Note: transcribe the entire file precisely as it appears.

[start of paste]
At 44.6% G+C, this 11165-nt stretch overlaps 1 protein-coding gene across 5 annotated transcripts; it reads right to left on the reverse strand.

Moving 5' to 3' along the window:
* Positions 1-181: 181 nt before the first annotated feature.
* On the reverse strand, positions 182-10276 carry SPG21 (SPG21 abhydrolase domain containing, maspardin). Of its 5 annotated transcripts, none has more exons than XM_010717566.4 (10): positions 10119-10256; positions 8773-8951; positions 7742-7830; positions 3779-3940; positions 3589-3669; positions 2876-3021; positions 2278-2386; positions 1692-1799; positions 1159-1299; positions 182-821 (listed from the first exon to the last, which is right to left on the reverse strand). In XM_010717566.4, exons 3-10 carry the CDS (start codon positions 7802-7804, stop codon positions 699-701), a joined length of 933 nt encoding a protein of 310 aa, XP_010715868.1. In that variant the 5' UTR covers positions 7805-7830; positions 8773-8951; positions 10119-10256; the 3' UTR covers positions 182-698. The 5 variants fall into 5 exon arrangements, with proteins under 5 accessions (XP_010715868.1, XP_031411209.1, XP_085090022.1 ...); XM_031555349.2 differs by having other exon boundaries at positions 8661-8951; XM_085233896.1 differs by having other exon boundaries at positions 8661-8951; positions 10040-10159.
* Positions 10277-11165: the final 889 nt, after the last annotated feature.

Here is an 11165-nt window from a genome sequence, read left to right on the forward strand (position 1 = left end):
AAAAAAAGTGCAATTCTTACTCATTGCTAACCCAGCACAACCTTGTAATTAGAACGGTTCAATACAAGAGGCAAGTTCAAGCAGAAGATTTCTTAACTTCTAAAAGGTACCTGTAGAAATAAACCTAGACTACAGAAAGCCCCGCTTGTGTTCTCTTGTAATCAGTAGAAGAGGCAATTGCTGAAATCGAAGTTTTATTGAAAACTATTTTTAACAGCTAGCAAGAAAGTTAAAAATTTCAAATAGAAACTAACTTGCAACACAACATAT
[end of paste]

At 44.6% G+C, this 11165-nt stretch overlaps 1 protein-coding gene across 5 annotated transcripts; it reads right to left on the reverse strand.

Moving 5' to 3' along the window:
* Positions 1-181: 181 nt before the first annotated feature.
* On the reverse strand, positions 182-10276 carry SPG21 (SPG21 abhydrolase domain containing, maspardin). Of its 5 annotated transcripts, none has more exons than XM_010717566.4 (10): positions 10119-10256; positions 8773-8951; positions 7742-7830; positions 3779-3940; positions 3589-3669; positions 2876-3021; positions 2278-2386; positions 1692-1799; positions 1159-1299; positions 182-821 (listed from the first exon to the last, which is right to left on the reverse strand). In XM_010717566.4, exons 3-10 carry the CDS (start codon positions 7802-7804, stop codon positions 699-701), a joined length of 933 nt encoding a protein of 310 aa, XP_010715868.1. In that variant the 5' UTR covers positions 7805-7830; positions 8773-8951; positions 10119-10256; the 3' UTR covers positions 182-698. The 5 variants fall into 5 exon arrangements, with proteins under 5 accessions (XP_010715868.1, XP_031411209.1, XP_085090022.1 ...); XM_031555349.2 differs by having other exon boundaries at positions 8661-8951; XM_085233896.1 differs by having other exon boundaries at positions 8661-8951; positions 10040-10159.
* Positions 10277-11165: the final 889 nt, after the last annotated feature.

Here is an 11165-nt window from a genome sequence, read left to right on the forward strand (position 1 = left end):
AAAAAAAGTGCAATTCTTACTCATTGCTAACCCAGCACAACCTTGTAATTAGAACGGTTCAATACAAGAGGCAAGTTCAAGCAGAAGATTTCTTAACTTCTAAAAGGTACCTGTAGAAATAAACCTAGACTACAGAAAGCCCCGCTTGTGTTCTCTTGTAATCAGTAGAAGAGGCAATTGCTGAAATCGAAGTTTTATTGAAAACTATTTTTAACAGCTAGCAAGAAAGTTAAAAATTTCAAATAGAAACTAACTTGCAACACAACATAT